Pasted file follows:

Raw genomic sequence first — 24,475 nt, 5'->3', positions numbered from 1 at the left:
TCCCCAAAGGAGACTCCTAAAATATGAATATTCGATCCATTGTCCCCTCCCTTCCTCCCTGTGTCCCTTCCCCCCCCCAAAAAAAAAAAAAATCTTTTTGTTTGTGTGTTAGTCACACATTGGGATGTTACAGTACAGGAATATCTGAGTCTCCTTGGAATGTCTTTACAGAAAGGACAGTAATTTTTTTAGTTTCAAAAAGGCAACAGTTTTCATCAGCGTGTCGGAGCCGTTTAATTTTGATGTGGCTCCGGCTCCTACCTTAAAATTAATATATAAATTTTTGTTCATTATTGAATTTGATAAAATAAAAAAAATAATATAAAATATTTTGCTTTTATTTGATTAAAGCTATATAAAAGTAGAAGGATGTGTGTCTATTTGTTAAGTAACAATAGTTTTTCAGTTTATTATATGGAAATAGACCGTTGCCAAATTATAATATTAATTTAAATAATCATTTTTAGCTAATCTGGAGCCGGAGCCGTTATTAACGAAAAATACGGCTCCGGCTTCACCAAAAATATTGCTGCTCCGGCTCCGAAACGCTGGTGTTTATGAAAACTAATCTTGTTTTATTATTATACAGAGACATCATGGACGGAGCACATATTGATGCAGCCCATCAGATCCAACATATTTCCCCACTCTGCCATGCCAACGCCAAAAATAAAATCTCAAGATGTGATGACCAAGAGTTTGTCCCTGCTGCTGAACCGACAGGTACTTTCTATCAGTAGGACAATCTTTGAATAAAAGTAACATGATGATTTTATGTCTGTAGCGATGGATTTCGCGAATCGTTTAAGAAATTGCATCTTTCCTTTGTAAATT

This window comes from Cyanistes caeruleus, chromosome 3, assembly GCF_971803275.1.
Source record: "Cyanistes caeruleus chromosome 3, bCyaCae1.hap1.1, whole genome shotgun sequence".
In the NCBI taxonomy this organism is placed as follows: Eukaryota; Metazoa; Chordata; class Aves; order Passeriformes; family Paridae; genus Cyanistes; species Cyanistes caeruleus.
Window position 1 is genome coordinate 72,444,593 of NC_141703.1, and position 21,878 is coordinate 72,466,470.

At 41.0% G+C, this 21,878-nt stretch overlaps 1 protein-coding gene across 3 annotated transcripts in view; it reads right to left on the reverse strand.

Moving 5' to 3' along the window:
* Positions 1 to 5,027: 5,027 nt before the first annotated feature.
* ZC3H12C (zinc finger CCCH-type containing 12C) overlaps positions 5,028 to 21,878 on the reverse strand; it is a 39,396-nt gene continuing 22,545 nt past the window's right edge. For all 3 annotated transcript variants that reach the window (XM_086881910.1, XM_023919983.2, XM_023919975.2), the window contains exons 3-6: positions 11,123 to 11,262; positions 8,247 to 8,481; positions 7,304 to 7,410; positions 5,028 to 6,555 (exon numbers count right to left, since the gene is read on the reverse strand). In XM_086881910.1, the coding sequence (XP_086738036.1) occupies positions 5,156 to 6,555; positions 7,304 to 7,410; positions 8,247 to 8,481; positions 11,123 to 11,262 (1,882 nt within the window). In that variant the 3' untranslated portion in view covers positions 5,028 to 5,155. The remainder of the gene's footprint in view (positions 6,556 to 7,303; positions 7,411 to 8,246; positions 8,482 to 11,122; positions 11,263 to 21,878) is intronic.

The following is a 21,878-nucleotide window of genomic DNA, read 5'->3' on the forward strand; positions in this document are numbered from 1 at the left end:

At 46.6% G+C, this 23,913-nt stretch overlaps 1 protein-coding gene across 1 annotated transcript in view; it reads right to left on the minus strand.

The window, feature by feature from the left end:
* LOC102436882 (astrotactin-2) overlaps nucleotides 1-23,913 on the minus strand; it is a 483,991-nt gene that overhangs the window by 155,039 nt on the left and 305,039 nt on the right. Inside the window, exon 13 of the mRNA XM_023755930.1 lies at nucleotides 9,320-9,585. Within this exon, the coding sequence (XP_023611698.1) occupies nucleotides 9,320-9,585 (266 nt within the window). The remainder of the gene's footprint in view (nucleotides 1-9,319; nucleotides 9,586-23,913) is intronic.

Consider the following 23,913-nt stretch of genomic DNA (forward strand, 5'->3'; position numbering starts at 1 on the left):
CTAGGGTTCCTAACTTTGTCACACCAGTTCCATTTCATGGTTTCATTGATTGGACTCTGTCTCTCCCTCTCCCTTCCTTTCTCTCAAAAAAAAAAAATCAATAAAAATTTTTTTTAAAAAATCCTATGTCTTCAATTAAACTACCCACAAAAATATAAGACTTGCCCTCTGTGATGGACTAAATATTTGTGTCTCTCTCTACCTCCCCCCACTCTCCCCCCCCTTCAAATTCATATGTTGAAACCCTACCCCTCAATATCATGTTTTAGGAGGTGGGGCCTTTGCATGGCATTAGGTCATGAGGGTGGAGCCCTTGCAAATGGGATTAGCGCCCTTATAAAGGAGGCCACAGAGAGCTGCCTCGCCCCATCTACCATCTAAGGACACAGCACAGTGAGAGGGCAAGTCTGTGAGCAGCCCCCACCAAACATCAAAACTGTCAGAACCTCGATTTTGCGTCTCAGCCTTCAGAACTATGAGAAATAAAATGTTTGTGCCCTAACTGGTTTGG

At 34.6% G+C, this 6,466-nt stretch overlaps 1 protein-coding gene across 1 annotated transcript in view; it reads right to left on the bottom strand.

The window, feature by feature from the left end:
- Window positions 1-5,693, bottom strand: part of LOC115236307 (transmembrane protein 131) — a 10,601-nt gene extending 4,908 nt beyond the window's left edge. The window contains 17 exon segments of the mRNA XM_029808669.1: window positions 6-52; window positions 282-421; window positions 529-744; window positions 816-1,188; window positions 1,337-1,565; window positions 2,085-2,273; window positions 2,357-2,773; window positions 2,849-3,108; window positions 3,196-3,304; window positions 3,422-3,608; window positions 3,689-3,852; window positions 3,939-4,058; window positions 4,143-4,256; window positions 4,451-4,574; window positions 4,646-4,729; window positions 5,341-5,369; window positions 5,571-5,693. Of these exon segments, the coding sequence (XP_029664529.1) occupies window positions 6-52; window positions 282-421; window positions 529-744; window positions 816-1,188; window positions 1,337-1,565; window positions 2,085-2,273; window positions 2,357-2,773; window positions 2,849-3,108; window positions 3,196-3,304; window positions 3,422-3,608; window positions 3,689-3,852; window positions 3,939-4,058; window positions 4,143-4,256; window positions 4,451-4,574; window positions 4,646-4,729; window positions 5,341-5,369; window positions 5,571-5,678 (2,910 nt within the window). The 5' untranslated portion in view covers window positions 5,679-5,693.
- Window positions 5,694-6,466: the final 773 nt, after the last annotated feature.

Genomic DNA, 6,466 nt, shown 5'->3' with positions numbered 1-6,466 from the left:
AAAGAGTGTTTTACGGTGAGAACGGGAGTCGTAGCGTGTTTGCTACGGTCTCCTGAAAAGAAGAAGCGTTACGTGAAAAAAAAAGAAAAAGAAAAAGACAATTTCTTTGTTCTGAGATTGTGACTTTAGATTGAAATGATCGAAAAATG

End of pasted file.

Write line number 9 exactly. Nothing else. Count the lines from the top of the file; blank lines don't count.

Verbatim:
* Positions 1 to 5,027: 5,027 nt before the first annotated feature.